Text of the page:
Regardless, the availability of the virtual threads in Java 19 provides the opportunity to conduct comparisons between virtual threads and Kotlin’s coroutines in performance testing similar to the tests between traditional and virtual threads described above. It’s possible to go even further, though: the presence of an implementation of ExecutorService designed for virtual threads (i.e. Executors.newVirtualThreadPerTaskExecutor()) presents an opportunity: given that one can convert an ExecutorService implementation into a dispatcher context for Kotlin’s coroutines via the extension function ExecutorService.asCoroutineDispatcher(), why not try “crossing the streams” and combine the virtual thread and coroutine functionalities together? In order to test this out, it’d be necessary to first ensure that the hybrid approach would still guarantee thread safety. To verify this, the hybrid approach would need to be subjected to a series of tests that mirror the approaches that the Kotlin authors recommend for maintaining thread safety:

import kotlinx.coroutines.asCoroutineDispatcher
import kotlinx.coroutines.delay
import kotlinx.coroutines.launch
import kotlinx.coroutines.newSingleThreadContext
import kotlinx.coroutines.runBlocking
import kotlinx.coroutines.sync.Mutex
import kotlinx.coroutines.sync.withLock
import kotlinx.coroutines.withContext
import java.util.concurrent.*
import java.util.concurrent.atomic.*
import kotlin.coroutines.CoroutineContext

private const val ROUNDS = 5
private const val REPETITIONS = 10000
private const val DELAY_AMT = 10L

fun main() {
   runControlTest()

   runPoolTest("Naive") { coroutineContext ->
       var counter = 0
       runBlocking(coroutineContext) {
           repeat(REPETITIONS) {
               launch {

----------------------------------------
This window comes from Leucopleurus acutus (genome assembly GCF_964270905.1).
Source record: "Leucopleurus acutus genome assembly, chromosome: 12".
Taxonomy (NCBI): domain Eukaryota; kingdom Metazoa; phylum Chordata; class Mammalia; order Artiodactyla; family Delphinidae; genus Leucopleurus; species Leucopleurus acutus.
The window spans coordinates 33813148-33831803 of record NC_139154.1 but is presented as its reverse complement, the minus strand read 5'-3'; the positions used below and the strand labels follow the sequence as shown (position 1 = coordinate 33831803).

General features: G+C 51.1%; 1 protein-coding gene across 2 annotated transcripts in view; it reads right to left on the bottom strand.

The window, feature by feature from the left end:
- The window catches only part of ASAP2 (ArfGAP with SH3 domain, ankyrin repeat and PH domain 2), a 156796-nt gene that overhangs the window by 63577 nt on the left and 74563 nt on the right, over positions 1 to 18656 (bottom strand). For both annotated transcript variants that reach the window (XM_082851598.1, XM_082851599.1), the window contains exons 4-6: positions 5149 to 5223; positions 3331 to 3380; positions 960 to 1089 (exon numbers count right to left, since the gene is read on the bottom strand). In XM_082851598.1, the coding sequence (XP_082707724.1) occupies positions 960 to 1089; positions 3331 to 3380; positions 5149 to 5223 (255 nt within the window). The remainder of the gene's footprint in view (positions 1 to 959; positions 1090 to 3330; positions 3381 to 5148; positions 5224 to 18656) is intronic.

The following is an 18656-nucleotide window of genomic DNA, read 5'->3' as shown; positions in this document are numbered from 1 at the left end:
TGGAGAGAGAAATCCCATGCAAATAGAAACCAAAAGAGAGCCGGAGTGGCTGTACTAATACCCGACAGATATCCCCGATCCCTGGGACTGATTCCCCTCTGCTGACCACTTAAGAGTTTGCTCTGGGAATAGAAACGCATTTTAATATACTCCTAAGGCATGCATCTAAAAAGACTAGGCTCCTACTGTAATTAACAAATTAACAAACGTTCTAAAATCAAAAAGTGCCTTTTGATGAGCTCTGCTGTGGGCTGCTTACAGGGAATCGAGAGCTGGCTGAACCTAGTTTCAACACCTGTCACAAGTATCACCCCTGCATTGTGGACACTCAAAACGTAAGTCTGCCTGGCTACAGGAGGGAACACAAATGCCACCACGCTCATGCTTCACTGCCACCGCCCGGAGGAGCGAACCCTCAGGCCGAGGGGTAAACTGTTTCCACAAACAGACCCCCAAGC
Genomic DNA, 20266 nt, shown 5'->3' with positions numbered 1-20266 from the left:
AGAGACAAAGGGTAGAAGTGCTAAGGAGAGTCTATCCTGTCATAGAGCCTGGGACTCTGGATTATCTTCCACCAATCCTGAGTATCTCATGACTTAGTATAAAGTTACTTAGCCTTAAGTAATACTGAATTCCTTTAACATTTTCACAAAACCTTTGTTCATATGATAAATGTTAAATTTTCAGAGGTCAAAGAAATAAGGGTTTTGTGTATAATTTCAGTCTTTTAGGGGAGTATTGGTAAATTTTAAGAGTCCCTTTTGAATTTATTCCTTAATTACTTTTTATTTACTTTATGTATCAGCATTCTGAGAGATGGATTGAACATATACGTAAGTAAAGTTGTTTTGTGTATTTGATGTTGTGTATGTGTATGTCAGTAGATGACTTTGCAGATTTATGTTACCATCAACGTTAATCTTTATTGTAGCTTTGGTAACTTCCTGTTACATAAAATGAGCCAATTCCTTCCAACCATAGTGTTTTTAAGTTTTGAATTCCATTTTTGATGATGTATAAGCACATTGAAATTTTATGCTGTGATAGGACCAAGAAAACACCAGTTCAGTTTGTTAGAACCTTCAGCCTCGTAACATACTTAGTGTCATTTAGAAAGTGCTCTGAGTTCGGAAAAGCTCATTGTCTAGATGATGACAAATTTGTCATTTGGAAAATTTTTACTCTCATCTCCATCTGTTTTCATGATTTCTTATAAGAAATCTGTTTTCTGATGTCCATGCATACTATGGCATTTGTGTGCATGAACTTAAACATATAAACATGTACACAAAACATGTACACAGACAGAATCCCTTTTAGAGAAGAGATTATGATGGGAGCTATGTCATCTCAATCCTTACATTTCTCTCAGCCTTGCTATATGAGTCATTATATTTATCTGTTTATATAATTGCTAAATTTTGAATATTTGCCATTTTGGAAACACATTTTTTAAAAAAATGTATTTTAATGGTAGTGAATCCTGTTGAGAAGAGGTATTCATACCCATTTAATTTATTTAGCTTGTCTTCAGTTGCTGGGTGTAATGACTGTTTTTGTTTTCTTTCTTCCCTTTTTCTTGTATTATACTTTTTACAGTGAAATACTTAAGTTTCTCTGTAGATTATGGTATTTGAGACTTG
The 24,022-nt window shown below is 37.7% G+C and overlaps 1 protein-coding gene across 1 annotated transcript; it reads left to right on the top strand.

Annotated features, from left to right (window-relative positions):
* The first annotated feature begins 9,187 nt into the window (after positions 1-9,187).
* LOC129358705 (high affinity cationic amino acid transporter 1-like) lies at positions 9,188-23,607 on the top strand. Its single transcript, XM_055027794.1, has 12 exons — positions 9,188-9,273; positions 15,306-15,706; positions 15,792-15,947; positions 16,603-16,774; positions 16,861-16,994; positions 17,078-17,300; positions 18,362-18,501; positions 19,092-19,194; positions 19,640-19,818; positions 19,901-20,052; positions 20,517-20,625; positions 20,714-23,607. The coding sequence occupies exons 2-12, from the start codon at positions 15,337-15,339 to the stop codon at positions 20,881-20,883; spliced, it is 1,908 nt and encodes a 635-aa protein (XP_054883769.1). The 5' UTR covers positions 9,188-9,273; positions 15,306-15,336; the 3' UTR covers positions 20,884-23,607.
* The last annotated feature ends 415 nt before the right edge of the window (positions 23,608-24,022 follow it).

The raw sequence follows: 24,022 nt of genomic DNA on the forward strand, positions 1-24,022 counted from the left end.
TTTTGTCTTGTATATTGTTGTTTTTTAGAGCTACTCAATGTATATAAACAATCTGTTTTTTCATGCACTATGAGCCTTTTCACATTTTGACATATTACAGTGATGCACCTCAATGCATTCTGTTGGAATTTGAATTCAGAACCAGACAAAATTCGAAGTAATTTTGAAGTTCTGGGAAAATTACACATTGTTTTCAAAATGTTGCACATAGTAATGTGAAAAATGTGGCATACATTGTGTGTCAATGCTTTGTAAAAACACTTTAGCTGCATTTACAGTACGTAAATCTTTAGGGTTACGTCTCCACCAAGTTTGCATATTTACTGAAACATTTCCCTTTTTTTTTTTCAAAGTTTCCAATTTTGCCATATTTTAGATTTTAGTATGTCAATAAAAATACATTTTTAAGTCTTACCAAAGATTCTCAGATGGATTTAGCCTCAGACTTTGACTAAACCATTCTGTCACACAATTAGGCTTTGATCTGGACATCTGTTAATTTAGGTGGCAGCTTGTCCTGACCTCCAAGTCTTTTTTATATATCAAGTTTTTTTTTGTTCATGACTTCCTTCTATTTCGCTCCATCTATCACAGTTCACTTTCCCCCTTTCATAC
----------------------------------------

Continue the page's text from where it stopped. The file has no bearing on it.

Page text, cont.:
delay(DELAY_AMT)
                   counter++
               }
           }
       }
       counter
   }

   runPoolTest("Atomic Integer") { coroutineContext ->
       val counter = AtomicInteger(0)
       runBlocking(coroutineContext) {
           repeat(REPETITIONS) {
               launch {
                   delay(DELAY_AMT)
                   counter.incrementAndGet()
               }
           }
       }
       counter.get()
   }

   runPoolTest("Confinement") { coroutineContext ->
       val counterContext = newSingleThreadContext("CounterContext")
       var counter = 0
       runBlocking(coroutineContext) {
           repeat(REPETITIONS) {
               launch {
                   withContext(counterContext) {
                       counter++
                   }
               }
           }
       }
       counter
   }

   runPoolTest("Mutex") { coroutineContext ->
       val mutex = Mutex()
       var counter = 0
       runBlocking(coroutineContext) {
           repeat(REPETITIONS) {
               launch {
                   mutex.withLock {
                       counter++
                   }
               }
           }
       }
       counter
   }
}

private fun runControlTest() {
   executeTest("Control") {
       val counter = AtomicInteger(0)
       runBlocking {
           repeat(REPETITIONS) {
               launch {
                   delay(DELAY_AMT)
                   counter.incrementAndGet()
               }
           }
       }